Jeff Hodges Thesis Defense 08/19/13

Thesis Defense

Jeff Hodges

August 19, 2013
Noon (334 JFB)

Title: Applications and Correlation of Nano Resolution Microscopy Techniques to Viral Protein Localization"


Advances in the optical realm of super-resolution microscopy techniques have enabled scientists to observe phenomena much smaller than the Abbe diffraction limit by stochastically limiting the number of molecules excited at a given instance and localizing their positions one at a time. Additionally, methods such as Atomic Force Microscopy (AFM) allow scientists to measure the topological features and material properties of samples through contact with a force probe. This thesis describes the application of these two techniques to virology in order to localize internal viral proteins of enveloped virions, and measure their effect on the elastic properties of the virion.

By utilizing super-resolution microscopy techniques such as Fluorescent Photo-Activated Localization Microscopy (fPALM) on virions, which have had their surface glycoproteins labeled with a photo-switchable label, the viral envelope may be accurately recovered. This thesis describes the development and application of this technique as it applies to envelope recovery of Vesicular Stomatitis Virus (VSV) and Human Immunodeficiency Virus-1 (HIV-1). Both of these viruses are significantly smaller than the diffraction limit. By fluorescently labeling proteins, which are internal to each of these viruses, I have been able to localize a variety of viral proteins within their recovered envelopes. This is done without significant damage to the virion, making this method a highly effective in vivo technique.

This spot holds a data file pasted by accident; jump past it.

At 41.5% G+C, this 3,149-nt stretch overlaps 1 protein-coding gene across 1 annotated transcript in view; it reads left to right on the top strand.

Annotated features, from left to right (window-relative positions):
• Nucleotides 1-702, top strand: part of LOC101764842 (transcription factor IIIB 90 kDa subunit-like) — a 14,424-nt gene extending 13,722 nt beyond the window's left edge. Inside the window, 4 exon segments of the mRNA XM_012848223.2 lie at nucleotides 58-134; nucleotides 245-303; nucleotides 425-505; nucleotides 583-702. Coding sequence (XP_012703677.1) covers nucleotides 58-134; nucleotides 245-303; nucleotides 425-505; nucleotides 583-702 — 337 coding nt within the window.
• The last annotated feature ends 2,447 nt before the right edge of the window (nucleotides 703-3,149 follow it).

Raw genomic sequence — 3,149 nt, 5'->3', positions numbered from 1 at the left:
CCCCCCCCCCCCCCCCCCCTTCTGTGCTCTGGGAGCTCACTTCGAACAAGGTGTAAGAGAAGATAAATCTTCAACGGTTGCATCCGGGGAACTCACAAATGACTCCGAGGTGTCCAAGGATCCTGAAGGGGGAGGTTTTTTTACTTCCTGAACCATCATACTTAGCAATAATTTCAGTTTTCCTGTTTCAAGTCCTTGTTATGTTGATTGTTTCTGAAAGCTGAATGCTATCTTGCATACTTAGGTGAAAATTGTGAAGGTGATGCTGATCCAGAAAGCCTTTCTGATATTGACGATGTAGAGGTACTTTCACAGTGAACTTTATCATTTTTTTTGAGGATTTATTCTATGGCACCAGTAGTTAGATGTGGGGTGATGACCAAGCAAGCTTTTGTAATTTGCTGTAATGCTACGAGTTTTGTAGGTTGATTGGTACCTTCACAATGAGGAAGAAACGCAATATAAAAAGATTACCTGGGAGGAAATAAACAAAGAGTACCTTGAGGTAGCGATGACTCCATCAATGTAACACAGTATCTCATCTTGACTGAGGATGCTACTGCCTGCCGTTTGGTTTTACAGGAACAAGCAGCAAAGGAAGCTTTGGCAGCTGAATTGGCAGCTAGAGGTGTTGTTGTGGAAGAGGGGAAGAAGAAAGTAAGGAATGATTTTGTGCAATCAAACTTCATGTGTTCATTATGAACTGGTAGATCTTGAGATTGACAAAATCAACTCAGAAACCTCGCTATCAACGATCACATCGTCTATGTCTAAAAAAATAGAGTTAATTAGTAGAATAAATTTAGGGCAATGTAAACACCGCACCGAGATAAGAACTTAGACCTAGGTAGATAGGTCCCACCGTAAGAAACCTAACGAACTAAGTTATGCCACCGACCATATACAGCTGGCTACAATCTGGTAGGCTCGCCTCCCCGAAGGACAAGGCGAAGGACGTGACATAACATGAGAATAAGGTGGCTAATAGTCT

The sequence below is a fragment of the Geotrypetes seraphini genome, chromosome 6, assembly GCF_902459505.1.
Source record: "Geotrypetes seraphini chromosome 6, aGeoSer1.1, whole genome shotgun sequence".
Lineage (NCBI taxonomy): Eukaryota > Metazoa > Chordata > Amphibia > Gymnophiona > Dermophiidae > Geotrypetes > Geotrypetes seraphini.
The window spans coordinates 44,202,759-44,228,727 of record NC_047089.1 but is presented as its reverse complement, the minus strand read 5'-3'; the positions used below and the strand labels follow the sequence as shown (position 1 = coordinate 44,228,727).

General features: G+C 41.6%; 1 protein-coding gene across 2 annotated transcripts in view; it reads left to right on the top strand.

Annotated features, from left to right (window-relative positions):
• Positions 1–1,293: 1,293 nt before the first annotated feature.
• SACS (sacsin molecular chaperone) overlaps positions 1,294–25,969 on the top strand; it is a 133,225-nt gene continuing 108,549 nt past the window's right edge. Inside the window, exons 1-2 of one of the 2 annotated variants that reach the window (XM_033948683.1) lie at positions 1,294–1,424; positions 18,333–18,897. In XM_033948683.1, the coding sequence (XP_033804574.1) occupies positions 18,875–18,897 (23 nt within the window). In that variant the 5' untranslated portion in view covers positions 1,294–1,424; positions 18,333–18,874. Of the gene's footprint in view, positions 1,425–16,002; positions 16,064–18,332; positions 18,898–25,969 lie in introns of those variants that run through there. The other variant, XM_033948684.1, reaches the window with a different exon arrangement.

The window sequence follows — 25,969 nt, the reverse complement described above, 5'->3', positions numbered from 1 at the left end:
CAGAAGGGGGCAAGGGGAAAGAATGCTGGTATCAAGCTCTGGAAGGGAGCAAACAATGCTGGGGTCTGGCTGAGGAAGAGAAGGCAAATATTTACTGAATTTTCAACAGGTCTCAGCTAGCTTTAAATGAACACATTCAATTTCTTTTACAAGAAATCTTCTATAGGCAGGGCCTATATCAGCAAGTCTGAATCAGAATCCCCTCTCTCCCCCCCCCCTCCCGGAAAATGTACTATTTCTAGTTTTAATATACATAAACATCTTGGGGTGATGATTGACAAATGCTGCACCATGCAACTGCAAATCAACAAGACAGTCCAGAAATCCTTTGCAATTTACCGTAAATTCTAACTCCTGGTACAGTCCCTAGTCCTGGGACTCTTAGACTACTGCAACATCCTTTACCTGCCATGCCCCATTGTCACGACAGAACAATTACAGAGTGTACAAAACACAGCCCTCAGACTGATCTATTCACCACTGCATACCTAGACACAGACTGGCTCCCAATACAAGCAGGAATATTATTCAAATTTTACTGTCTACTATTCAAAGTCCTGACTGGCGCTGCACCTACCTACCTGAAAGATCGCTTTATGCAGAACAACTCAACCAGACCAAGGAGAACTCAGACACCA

When applying the STORM/fPALM technique to VSV in order to localize its internal RNA dependent polymerase proteins, an asymmetry along the central axis became apparent and was contradictory to the widely believed model of uniform distribution. However, due to the inhomogeneity of the underlying proteins such an asymmetry would predict that the Young’s modulus would vary along the central axis of the virion. This thesis also describes utilizing AFM to explore and measure the variance in young’s modulus between the two distinct elastic regions observed in VSV virions. From these combined results I have found a strong correlation between the two methodologies in order to calculate the distribution of polymerases within VSV.

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